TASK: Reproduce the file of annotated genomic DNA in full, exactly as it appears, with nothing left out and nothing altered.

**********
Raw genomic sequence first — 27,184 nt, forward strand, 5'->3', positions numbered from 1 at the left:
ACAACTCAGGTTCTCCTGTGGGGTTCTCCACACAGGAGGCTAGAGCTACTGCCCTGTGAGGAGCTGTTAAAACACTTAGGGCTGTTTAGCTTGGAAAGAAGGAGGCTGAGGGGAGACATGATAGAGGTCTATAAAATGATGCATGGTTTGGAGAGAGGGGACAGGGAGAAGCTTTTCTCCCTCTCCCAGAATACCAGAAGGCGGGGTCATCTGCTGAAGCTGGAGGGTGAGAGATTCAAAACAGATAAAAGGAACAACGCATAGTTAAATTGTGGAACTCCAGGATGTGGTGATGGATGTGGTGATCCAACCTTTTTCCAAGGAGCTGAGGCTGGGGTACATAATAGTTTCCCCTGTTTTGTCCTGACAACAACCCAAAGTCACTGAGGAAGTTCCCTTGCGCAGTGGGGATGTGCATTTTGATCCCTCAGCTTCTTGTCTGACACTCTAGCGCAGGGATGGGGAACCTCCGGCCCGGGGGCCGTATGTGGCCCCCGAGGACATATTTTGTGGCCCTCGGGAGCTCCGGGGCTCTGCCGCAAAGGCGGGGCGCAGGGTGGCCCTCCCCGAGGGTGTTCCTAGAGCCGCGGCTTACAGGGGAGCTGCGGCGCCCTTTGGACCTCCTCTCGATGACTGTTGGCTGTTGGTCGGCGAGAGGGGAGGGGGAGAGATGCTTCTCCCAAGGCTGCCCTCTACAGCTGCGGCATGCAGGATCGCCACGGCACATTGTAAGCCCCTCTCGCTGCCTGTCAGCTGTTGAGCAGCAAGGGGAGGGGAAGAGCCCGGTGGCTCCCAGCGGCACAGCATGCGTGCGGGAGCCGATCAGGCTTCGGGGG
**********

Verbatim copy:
Raw genomic sequence first — 27,184 nt, forward strand, 5'->3', positions numbered from 1 at the left:
ACAACTCAGGTTCTCCTGTGGGGTTCTCCACACAGGAGGCTAGAGCTACTGCCCTGTGAGGAGCTGTTAAAACACTTAGGGCTGTTTAGCTTGGAAAGAAGGAGGCTGAGGGGAGACATGATAGAGGTCTATAAAATGATGCATGGTTTGGAGAGAGGGGACAGGGAGAAGCTTTTCTCCCTCTCCCAGAATACCAGAAGGCGGGGTCATCTGCTGAAGCTGGAGGGTGAGAGATTCAAAACAGATAAAAGGAACAACGCATAGTTAAATTGTGGAACTCCAGGATGTGGTGATGGATGTGGTGATCCAACCTTTTTCCAAGGAGCTGAGGCTGGGGTACATAATAGTTTCCCCTGTTTTGTCCTGACAACAACCCAAAGTCACTGAGGAAGTTCCCTTGCGCAGTGGGGATGTGCATTTTGATCCCTCAGCTTCTTGTCTGACACTCTAGCGCAGGGATGGGGAACCTCCGGCCCGGGGGCCGTATGTGGCCCCCGAGGACATATTTTGTGGCCCTCGGGAGCTCCGGGGCTCTGCCGCAAAGGCGGGGCGCAGGGTGGCCCTCCCCGAGGGTGTTCCTAGAGCCGCGGCTTACAGGGGAGCTGCGGCGCCCTTTGGACCTCCTCTCGATGACTGTTGGCTGTTGGTCGGCGAGAGGGGAGGGGGAGAGATGCTTCTCCCAAGGCTGCCCTCTACAGCTGCGGCATGCAGGATCGCCACGGCACATTGTAAGCCCCTCTCGCTGCCTGTCAGCTGTTGAGCAGCAAGGGGAGGGGAAGAGCCCGGTGGCTCCCAGCGGCACAGCATGCGTGCGGGAGCCGATCAGGCTTCGGGGG